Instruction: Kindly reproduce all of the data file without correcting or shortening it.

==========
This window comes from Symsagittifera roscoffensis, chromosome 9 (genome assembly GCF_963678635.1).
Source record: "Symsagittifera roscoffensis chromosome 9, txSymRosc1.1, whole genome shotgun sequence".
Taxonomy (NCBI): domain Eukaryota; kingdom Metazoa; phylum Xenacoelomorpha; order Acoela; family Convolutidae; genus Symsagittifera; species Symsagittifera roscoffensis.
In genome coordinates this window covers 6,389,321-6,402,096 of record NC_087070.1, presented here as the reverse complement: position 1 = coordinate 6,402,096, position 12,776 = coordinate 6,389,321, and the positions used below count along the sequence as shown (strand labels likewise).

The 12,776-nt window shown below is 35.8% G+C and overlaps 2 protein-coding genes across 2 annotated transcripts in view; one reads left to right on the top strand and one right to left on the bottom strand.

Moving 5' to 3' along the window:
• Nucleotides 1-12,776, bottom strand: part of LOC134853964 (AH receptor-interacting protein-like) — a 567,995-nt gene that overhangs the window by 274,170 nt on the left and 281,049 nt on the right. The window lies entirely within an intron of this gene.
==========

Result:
This window comes from Symsagittifera roscoffensis, chromosome 9 (genome assembly GCF_963678635.1).
Source record: "Symsagittifera roscoffensis chromosome 9, txSymRosc1.1, whole genome shotgun sequence".
Taxonomy (NCBI): domain Eukaryota; kingdom Metazoa; phylum Xenacoelomorpha; order Acoela; family Convolutidae; genus Symsagittifera; species Symsagittifera roscoffensis.
In genome coordinates this window covers 6,389,321-6,402,096 of record NC_087070.1, presented here as the reverse complement: position 1 = coordinate 6,402,096, position 12,776 = coordinate 6,389,321, and the positions used below count along the sequence as shown (strand labels likewise).

The 12,776-nt window shown below is 35.8% G+C and overlaps 2 protein-coding genes across 2 annotated transcripts in view; one reads left to right on the top strand and one right to left on the bottom strand.

Moving 5' to 3' along the window:
• Nucleotides 1-12,776, bottom strand: part of LOC134853964 (AH receptor-interacting protein-like) — a 567,995-nt gene that overhangs the window by 274,170 nt on the left and 281,049 nt on the right. The window lies entirely within an intron of this gene.